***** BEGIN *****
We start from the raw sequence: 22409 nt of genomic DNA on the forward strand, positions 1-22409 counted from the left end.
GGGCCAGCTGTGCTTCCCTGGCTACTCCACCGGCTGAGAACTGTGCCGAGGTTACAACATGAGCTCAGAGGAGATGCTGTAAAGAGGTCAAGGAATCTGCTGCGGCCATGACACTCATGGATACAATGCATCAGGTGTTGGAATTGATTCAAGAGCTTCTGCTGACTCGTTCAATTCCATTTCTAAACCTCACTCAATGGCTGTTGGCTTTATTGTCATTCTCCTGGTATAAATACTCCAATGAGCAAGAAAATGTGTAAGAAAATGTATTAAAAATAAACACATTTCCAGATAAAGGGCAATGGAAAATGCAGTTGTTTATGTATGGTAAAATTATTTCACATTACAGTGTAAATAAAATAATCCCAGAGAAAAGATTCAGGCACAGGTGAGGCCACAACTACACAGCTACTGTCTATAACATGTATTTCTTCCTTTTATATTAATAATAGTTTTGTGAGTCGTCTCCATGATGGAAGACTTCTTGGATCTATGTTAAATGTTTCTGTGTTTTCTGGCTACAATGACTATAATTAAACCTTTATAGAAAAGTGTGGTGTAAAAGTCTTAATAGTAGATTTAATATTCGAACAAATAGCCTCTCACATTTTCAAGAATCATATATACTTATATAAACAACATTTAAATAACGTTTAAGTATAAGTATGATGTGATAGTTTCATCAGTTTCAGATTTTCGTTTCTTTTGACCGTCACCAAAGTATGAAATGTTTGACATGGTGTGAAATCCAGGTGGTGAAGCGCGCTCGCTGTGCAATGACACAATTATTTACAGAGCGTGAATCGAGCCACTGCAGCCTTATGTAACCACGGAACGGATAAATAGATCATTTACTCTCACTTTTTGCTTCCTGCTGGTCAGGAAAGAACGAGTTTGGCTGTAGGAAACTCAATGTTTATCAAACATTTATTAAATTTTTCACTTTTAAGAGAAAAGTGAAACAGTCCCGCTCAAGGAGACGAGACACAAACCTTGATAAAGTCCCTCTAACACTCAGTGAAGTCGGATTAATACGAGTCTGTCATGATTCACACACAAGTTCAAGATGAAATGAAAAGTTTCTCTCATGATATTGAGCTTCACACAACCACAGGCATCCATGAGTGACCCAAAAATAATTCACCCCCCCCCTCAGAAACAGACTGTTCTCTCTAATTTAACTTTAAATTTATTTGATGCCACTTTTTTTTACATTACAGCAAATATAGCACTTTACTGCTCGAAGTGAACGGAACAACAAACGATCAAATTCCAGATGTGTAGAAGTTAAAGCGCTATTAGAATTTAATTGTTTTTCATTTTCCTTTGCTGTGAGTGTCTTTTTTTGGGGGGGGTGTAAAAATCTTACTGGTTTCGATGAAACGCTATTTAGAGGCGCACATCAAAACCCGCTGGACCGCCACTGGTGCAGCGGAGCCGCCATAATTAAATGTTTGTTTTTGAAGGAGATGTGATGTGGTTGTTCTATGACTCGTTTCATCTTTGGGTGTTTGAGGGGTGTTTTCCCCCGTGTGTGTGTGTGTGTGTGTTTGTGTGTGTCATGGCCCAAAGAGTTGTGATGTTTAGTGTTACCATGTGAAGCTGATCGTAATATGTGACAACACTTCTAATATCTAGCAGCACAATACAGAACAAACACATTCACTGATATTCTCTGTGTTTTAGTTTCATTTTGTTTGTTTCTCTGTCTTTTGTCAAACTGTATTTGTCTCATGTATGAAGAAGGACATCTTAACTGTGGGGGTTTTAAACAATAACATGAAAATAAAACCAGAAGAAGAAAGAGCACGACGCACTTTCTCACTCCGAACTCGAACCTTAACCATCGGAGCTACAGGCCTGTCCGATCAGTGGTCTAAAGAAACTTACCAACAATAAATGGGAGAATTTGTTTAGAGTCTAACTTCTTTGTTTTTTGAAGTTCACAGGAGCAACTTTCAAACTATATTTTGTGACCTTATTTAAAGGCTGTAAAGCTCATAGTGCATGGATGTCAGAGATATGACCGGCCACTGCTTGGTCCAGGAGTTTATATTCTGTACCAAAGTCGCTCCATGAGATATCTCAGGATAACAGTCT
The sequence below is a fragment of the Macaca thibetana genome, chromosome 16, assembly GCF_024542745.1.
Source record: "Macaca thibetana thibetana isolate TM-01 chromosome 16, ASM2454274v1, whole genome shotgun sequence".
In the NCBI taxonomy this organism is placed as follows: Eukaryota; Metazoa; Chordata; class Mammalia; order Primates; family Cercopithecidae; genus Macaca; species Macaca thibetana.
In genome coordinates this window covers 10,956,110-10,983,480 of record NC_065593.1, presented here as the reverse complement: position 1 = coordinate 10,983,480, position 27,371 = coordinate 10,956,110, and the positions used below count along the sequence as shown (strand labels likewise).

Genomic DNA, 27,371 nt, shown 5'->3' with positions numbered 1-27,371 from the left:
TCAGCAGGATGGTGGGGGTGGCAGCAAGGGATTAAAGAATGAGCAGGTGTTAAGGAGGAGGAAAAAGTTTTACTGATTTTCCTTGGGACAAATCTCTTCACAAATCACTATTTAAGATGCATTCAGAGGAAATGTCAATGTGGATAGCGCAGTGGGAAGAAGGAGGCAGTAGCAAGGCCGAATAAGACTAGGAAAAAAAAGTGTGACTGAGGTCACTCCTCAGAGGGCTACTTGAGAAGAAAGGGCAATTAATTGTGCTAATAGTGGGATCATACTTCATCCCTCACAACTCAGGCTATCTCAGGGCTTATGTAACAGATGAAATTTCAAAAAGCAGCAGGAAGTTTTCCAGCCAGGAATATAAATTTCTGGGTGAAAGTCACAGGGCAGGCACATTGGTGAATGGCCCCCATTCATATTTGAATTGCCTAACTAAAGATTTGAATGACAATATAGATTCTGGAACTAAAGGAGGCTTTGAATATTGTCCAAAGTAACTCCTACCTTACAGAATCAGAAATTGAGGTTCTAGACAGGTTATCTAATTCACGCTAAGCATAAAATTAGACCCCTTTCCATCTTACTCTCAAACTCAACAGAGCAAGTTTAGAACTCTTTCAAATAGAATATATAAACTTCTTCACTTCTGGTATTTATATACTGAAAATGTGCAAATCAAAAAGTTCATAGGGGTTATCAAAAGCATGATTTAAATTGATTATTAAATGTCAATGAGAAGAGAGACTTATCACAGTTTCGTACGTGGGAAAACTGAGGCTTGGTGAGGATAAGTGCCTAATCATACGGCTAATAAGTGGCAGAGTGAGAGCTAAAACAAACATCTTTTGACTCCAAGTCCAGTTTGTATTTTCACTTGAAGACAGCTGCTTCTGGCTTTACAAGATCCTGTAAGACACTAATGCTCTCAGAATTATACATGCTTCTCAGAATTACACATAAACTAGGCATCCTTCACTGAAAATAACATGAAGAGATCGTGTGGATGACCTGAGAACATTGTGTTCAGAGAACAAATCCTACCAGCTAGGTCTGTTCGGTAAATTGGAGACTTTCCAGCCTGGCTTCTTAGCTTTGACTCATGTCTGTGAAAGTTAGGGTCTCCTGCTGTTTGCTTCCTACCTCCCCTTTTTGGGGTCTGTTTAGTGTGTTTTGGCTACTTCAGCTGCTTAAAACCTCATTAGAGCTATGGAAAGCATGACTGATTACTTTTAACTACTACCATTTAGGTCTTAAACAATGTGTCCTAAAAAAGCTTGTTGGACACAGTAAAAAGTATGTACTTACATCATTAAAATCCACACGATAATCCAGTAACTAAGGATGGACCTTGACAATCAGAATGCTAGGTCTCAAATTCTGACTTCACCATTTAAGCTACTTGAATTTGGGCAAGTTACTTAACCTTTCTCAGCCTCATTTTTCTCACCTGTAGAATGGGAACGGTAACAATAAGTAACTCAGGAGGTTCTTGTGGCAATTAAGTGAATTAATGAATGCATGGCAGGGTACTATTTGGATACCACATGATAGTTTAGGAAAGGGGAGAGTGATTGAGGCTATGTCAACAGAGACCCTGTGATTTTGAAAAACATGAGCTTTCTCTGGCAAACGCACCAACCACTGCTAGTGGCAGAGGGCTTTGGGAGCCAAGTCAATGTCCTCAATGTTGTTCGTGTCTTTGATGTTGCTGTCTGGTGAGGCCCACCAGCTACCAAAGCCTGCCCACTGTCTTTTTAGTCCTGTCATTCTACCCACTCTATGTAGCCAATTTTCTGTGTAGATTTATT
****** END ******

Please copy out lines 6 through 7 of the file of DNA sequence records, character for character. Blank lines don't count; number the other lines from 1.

In genome coordinates this window covers 10,956,110-10,983,480 of record NC_065593.1, presented here as the reverse complement: position 1 = coordinate 10,983,480, position 27,371 = coordinate 10,956,110, and the positions used below count along the sequence as shown (strand labels likewise).

Genomic DNA, 27,371 nt, shown 5'->3' with positions numbered 1-27,371 from the left: